By Marlo Sollitto, AgingCare.com editor
Maybe you’ve noticed that dad’s unopened mail is piling up. Or mom, once meticulous about her appearance, is wearing wrinkled clothes and not doing her hair. Perhaps there are bruises on your aging parent’s arms. When you bring up the subject, you hear, “Everything is fine. There’s no need to worry.”
Admitting they need help would mean they can’t take care of themselves anymore, and no one wants to lose their independence. “Denial is the unrealistic hope that a problem is not really happening and will go away by itself. Admitting they need help and accepting assistance is not easy for people as they age. It represents a loss of independence. Denial plays a major role Ė and signs get ignored,” says Paul Hogan, Founder and Chairman of Home Instead Senior Care.
The burden often falls on the family to recognize the signs that an aging parent might need help with daily living tasks.
This doesn’t necessarily mean that your loved one has to go to assisted living or a nursing home, but they may need some extra help in their home. If they’re not willing to admit it, how do you know if your elderly parent needs home care? Here are some warning signs to look for:
- Spoiled food that doesn’t get thrown away
- Missing important appointments
- Unexplained bruising
- Trouble getting up from a seated position
- Difficulty with walking, balance and mobility
- Uncertainty and confusion when performing once-familiar tasks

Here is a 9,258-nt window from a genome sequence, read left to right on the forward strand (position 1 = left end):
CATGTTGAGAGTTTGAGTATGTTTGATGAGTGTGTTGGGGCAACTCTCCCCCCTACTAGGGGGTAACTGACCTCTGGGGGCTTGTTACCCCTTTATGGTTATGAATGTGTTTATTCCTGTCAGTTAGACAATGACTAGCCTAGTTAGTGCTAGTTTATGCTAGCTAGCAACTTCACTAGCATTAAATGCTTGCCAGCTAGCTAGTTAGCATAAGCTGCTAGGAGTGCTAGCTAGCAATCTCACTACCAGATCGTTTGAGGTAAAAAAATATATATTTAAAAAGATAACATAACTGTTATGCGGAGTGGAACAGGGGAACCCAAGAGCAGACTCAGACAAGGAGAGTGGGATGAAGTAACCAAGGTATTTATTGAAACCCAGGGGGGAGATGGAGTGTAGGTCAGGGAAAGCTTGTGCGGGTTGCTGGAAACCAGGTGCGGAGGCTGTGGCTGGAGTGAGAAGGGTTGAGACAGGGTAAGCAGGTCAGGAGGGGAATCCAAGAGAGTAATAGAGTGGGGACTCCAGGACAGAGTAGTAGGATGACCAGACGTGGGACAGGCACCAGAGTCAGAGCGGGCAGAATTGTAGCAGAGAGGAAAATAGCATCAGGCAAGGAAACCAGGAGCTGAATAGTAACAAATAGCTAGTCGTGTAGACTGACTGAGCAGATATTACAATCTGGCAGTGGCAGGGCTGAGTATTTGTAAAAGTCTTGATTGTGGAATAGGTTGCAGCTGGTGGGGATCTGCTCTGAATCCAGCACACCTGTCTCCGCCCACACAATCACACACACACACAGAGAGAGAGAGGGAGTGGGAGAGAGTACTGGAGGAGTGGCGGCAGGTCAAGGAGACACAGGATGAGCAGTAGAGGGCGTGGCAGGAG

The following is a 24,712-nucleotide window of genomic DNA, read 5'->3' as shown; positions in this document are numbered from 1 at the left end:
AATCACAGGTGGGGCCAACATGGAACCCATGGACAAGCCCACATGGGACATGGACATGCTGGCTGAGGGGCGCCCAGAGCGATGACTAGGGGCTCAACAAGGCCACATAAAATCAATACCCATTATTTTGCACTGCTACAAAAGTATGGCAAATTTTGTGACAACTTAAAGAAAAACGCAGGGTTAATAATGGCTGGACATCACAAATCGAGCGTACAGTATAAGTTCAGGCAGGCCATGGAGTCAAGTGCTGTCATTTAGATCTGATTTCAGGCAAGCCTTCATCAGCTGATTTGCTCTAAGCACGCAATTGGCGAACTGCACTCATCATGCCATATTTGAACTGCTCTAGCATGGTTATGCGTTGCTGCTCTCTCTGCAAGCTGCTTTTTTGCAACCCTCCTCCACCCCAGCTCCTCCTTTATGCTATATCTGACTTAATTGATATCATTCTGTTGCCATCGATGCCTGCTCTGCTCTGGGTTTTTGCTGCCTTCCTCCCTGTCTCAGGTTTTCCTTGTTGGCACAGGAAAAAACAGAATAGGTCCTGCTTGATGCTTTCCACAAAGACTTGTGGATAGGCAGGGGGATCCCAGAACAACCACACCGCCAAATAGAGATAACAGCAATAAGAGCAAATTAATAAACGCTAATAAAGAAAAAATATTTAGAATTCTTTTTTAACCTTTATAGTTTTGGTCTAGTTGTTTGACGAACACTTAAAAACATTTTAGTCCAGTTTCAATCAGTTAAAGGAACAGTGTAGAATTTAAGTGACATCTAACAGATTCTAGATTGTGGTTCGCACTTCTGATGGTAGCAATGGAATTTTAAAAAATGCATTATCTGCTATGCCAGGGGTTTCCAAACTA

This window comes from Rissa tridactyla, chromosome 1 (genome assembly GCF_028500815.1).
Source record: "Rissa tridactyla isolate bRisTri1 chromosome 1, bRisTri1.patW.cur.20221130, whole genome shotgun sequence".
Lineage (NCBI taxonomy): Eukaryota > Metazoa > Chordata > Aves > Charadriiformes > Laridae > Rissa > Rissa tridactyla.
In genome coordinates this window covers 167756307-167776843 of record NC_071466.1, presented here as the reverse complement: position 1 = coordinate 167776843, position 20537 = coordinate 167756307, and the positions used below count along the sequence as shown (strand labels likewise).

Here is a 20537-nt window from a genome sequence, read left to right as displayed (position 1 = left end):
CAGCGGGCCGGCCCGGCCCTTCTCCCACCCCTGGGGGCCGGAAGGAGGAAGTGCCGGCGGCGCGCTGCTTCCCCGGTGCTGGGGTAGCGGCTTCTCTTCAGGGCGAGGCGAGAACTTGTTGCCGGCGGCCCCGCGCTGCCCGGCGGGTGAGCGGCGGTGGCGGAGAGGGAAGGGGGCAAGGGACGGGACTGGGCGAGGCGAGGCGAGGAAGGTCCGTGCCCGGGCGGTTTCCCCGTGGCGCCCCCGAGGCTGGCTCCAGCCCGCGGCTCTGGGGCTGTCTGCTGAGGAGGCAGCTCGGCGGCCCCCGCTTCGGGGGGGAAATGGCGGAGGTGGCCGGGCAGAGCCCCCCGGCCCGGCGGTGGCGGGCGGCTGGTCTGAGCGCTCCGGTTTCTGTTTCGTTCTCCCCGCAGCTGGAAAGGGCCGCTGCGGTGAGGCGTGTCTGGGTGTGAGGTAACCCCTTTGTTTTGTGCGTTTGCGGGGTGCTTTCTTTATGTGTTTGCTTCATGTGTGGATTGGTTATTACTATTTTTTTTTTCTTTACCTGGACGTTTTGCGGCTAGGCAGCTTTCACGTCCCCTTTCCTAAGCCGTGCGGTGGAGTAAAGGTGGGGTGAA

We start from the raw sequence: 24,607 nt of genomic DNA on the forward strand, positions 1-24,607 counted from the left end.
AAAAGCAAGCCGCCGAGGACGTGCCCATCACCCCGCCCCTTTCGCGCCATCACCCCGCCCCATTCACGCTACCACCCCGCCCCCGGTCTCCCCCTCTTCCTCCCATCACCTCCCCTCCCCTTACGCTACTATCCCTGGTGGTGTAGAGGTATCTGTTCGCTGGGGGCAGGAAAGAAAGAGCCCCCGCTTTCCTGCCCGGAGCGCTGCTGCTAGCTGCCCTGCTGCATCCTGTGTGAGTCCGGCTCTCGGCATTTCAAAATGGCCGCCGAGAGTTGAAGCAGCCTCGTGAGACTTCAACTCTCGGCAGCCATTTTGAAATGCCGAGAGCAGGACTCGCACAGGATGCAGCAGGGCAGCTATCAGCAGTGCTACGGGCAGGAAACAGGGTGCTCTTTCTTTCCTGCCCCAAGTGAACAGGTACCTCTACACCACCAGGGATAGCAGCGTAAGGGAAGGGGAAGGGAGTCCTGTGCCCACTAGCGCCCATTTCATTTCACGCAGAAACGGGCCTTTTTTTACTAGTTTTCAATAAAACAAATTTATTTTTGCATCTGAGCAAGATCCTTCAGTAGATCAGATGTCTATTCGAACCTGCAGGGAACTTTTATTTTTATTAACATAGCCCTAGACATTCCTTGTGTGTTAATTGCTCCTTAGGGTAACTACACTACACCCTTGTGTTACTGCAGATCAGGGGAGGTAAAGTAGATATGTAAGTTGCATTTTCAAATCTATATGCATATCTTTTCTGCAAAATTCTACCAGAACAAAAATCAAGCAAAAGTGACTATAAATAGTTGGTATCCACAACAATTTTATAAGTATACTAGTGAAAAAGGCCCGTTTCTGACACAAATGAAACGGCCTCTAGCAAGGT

- Unpleasant body odor
- Infrequent showering and bathing
- Strong smell of urine in the house
- Noticeable decline in grooming habits and personal care
- Dirty house, extreme clutter and dirty laundry piling up
- Stacks of unopened mail or an overflowing mailbox
- Late payment notices, bounced checks and calls from bill collectors
- Poor diet or weight loss
- Loss of interest in hobbies and activities
- Changes in mood or extreme mood swings
- Forgetting to take medications – or taking more than the prescribed dosage
- Diagnosis of dementia or early onset Alzheimer’s Disease
- Unexplained dents and scratches on a car
Once you know that there is a problem, how do you know if home care is right for your parent?
Home care is generally defined as non-medical support services delivered at the home of the senior. “The aim of home care is to allow seniors to remain at home longer rather than enter an assisted living community, nursing home or other type of senior care. Home care may be appropriate if a senior prefers to stay at home but needs minor assistance with activities of daily living,” says Sam Almengor, National Accounts Director for Senior Helper, a national company that provides professional in-home assistance services.
“One of the most frightening prospects for seniors is leaving home. Home Instead Senior Care is helping seniors stay in their homes as long as possible,” Hogan says.
What services can your parent get from home care? Home care agencies help with any activities and needs that a person needs throughout the day. Services include: